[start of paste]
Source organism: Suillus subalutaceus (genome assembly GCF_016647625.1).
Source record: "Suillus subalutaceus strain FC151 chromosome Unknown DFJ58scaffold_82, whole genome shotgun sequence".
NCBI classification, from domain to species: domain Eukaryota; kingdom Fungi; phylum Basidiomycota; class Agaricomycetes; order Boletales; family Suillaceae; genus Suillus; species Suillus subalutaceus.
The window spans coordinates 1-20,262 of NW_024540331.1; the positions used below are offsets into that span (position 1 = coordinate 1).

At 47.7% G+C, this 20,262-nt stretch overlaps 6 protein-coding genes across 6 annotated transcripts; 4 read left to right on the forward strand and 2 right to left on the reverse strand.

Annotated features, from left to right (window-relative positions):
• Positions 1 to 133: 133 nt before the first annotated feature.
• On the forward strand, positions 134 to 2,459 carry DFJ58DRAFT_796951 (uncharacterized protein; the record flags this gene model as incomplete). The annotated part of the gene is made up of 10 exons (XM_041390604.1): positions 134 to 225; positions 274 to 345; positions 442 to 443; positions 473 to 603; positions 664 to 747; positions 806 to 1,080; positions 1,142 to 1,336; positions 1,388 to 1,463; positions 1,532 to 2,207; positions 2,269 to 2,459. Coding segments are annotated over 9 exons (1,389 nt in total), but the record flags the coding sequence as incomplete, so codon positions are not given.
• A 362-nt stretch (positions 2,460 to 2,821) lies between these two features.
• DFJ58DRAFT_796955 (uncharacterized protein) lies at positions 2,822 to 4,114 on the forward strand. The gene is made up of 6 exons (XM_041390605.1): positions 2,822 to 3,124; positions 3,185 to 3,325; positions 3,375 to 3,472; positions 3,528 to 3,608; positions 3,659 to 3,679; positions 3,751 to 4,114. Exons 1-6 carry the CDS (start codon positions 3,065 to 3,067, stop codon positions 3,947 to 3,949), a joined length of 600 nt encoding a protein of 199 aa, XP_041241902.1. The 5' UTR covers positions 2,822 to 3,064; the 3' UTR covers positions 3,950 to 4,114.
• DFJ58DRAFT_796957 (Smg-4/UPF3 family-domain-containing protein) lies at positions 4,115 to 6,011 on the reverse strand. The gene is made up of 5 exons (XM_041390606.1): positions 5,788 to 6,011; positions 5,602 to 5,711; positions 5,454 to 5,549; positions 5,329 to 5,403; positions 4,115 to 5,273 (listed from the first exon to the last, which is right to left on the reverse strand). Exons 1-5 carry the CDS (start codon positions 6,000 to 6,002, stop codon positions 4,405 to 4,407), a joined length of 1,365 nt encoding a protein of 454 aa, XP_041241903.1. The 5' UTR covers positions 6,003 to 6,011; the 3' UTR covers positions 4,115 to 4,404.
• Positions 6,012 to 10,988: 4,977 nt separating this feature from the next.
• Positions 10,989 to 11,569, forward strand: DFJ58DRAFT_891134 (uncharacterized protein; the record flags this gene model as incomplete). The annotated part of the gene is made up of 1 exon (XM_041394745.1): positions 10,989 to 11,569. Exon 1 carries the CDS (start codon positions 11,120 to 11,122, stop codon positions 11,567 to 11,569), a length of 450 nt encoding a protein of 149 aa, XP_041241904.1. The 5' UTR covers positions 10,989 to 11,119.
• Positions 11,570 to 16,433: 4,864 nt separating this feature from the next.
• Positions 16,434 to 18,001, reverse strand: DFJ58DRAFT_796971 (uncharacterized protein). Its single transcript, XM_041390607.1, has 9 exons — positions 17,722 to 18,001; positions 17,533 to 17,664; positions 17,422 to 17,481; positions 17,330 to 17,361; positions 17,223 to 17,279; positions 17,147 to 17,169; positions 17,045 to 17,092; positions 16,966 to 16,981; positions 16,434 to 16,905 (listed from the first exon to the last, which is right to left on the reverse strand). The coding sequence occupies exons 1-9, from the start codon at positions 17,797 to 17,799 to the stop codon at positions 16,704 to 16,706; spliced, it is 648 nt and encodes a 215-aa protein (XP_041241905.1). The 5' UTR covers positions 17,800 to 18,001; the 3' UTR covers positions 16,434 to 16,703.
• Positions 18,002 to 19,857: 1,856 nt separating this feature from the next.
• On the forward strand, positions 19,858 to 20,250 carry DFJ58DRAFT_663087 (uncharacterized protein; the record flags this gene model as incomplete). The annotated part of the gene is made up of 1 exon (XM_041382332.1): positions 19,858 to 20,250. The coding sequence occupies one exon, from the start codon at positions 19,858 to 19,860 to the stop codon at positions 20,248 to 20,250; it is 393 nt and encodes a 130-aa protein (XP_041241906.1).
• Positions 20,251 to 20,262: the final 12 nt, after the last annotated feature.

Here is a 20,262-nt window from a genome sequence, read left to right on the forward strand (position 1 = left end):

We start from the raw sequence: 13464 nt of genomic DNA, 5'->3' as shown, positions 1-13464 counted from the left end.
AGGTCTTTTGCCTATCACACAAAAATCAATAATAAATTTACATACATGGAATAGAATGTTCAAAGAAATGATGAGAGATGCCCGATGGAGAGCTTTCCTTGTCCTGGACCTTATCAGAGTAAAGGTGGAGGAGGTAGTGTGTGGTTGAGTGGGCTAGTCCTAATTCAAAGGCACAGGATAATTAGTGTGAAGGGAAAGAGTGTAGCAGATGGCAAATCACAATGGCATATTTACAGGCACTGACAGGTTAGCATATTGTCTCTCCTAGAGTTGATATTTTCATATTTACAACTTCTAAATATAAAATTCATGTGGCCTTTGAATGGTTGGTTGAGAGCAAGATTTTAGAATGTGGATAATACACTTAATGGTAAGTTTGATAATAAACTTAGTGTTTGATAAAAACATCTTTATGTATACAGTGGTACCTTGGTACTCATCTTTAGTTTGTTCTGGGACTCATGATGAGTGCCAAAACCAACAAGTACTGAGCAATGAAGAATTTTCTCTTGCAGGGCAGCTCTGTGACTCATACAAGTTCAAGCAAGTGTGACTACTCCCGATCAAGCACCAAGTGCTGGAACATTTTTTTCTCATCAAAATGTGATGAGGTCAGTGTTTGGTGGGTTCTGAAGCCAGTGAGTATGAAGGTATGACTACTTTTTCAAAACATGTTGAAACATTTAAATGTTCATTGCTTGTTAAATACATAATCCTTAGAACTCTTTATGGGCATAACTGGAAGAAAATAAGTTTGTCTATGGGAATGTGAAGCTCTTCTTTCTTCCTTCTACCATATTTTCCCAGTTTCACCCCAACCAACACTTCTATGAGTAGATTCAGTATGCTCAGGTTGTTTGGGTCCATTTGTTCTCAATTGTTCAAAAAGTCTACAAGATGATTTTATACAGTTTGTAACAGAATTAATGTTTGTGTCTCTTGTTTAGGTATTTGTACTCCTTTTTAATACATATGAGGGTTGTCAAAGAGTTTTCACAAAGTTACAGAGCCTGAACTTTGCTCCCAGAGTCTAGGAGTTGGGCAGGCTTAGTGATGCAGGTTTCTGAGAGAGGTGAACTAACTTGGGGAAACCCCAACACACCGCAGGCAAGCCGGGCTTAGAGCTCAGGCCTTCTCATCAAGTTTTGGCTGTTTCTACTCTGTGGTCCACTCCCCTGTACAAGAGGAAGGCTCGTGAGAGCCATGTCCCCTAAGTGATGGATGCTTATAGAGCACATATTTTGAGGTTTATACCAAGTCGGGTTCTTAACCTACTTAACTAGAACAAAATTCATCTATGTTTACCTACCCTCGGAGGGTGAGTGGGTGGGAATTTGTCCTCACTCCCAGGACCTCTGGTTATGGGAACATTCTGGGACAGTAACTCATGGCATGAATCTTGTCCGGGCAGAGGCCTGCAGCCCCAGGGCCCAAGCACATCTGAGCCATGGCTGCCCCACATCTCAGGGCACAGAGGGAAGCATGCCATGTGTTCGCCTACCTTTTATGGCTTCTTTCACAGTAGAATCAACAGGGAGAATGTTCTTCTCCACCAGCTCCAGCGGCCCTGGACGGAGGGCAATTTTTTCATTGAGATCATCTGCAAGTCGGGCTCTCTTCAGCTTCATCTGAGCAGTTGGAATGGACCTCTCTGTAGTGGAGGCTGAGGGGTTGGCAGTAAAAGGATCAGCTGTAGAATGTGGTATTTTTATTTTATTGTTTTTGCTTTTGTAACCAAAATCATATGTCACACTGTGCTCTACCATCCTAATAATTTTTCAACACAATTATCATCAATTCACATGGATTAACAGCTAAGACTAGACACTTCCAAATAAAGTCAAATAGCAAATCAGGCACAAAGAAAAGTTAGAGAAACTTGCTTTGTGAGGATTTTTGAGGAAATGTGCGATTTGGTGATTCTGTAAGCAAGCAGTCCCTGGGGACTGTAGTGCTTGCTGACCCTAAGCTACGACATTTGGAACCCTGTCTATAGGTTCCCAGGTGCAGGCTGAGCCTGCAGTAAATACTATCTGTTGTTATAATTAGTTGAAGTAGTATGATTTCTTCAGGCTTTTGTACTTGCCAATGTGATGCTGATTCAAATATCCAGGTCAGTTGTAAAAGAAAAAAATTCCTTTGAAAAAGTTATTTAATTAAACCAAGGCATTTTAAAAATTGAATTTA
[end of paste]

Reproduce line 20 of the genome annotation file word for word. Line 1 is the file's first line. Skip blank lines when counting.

We start from the raw sequence: 13464 nt of genomic DNA, 5'->3' as shown, positions 1-13464 counted from the left end.